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US bombing campaign helps Iraqi forces recapture key Ramadi area from Islamic State group

Jeff Stone writes for the International Business Times:

Iraqi government forces recaptured a key position outside the city of Ramadi in an essential development in the ongoing fight against the Islamic State group, officials said Sunday. The country’s Counter Terrorism Service (CTS) retook the Anbar University campus after the nation’s military lost most of it to the militant group this year.

Aka the Golden Brigade, the CTS raised the Iraqi flag above the university in Ramadi, a city in central Iraq about 68 miles west of Baghdad. Control of this key strategic point in the war-torn country has changed hands a number of times since U.S. troops entered the nation in 2003.

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Karbala authorities obsess about the terrorists next door

Abbas Sarhan writes for Niqash:

In mid-May the extremist group known as the Islamic State managed to take control of the city of Ramadi in Anbar, and in doing so gained control over much of the central Iraqi province. Since then authorities in neighbouring Karbala province have become obsessed with securing the borders between the two.

It is hardly surprising people in Karbala are worried about their new neighbours. Karbala is a relatively conservative, Shiite-Muslim-majority province and home to the city of Karbala, a major seat of Shia religious learning and one of Shiite Islams' holiest cities. The Islamic State, or IS group, which bases its ideology on an extreme form of Sunni Islam and which considers Shiites apostates, has continued to make threats against Karbala and its residents because of the province’s significance.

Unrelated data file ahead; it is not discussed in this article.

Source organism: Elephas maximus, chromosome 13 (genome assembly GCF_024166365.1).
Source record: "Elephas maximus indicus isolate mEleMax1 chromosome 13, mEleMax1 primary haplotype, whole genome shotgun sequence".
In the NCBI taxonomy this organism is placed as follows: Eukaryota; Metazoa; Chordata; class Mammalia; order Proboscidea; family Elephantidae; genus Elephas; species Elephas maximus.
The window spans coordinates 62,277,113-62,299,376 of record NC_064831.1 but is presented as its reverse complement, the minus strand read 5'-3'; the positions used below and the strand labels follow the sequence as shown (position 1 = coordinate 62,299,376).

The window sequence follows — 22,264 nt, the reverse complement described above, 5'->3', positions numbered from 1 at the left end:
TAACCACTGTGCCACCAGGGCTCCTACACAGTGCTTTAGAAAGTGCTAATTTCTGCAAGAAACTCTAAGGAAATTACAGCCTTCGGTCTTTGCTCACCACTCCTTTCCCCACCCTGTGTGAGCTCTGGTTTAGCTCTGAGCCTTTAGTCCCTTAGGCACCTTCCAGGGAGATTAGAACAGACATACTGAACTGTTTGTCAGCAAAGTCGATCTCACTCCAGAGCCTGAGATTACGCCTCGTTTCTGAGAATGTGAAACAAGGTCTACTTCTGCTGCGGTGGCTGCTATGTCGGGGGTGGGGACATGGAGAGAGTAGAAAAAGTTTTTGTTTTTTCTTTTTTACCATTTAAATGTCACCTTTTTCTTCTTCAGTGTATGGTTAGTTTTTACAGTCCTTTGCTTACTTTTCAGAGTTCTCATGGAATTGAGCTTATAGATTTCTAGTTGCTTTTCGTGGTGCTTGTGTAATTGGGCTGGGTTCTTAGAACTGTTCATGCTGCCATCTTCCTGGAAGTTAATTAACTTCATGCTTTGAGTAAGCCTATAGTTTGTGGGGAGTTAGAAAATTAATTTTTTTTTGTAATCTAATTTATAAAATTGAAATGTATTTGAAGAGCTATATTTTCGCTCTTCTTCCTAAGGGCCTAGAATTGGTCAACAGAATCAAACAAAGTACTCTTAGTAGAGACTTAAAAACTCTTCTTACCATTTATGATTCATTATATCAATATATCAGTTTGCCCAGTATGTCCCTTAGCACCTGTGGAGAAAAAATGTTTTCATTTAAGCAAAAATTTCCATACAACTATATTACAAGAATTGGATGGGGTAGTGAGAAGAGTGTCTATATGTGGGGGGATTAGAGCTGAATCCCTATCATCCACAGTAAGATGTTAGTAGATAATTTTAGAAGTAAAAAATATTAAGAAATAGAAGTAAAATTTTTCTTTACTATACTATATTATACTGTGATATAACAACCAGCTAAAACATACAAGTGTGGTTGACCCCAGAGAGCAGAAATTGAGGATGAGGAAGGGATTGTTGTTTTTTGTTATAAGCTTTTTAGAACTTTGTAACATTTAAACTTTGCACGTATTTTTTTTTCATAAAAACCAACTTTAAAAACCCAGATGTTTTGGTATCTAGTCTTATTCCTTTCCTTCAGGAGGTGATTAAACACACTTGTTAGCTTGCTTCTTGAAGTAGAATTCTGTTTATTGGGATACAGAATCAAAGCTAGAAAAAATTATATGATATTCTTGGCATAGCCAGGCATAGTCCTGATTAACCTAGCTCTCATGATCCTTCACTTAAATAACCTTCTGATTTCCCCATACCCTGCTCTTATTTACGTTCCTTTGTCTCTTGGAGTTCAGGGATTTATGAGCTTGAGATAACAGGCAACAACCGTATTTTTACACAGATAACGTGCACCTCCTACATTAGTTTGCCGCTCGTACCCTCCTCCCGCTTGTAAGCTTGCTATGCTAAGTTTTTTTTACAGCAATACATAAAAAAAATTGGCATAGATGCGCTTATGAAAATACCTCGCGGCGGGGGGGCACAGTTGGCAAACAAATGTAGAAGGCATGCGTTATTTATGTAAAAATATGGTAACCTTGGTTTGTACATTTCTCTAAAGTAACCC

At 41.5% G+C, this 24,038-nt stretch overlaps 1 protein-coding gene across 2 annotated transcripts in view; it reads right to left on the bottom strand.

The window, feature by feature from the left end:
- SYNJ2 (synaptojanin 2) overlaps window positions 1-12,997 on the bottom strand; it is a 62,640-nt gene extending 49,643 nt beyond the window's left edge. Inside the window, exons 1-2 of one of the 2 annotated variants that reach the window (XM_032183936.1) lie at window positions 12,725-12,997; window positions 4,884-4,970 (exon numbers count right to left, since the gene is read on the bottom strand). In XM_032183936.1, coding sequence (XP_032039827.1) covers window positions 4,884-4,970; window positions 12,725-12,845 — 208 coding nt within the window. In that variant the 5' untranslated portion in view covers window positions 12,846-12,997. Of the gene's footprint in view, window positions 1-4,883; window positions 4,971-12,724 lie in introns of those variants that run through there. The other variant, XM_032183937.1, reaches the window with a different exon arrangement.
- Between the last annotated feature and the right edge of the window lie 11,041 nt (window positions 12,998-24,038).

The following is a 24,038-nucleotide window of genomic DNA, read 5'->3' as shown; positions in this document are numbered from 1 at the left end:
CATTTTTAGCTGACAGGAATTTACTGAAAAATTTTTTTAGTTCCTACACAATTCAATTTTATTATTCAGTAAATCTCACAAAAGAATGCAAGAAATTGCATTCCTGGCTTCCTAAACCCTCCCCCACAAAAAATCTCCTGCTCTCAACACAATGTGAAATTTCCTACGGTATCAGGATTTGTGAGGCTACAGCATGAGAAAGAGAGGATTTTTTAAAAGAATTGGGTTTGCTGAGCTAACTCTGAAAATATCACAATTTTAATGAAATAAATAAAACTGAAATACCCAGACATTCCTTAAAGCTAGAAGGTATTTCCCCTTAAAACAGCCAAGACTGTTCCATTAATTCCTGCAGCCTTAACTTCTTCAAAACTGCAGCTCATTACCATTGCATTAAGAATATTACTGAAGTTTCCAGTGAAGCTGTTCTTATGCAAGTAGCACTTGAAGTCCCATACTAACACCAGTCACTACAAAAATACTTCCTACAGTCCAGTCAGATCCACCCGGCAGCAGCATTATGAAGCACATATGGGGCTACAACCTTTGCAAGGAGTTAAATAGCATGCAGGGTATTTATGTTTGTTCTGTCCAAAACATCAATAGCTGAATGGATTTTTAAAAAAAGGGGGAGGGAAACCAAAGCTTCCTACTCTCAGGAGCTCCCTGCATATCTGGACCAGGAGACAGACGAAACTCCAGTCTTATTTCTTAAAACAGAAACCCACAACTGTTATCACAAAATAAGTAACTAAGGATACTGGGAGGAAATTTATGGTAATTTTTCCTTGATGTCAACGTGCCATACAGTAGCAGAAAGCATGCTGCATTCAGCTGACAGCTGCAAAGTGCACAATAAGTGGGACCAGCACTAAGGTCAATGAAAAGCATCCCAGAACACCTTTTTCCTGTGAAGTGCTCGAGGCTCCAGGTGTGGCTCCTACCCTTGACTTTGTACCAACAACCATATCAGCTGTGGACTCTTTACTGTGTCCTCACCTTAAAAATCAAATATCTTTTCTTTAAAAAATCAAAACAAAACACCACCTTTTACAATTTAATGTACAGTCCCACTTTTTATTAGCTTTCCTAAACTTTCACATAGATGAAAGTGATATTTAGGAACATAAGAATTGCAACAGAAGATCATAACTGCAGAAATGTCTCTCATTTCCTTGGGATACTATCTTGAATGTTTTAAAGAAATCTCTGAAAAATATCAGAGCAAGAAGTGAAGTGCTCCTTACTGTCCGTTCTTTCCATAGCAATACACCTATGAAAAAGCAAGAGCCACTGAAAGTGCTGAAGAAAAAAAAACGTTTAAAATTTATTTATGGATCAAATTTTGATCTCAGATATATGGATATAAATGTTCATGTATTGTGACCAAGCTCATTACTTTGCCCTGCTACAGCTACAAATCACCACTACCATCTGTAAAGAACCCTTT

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Peshmerga Minister talks Mosul, morale and arming Kurds

Kurt Nagl and Arina Moradi report for Rudaw:

Rudaw English sat down with Mustafa Sayid Qadir, Kurdistan Region’s Minister of Peshmerga, for a discussion that ranged from plans to retake Mosul to morale of the Peshmerga in the fight against the Islamic State (ISIS). Read the conversation below.

Q. How is the war with ISIS now compared to when it started?
A. The situation of the war is much better than before. The Peshmerga have recaptured most of the areas previously lost to ISIS. I can say that 90-95 percent of Kurdistan Region territory is now under the control of Peshmerga forces.

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Iraqi Kurdish leader urges peace in Turkey

Anadolu Agency reports: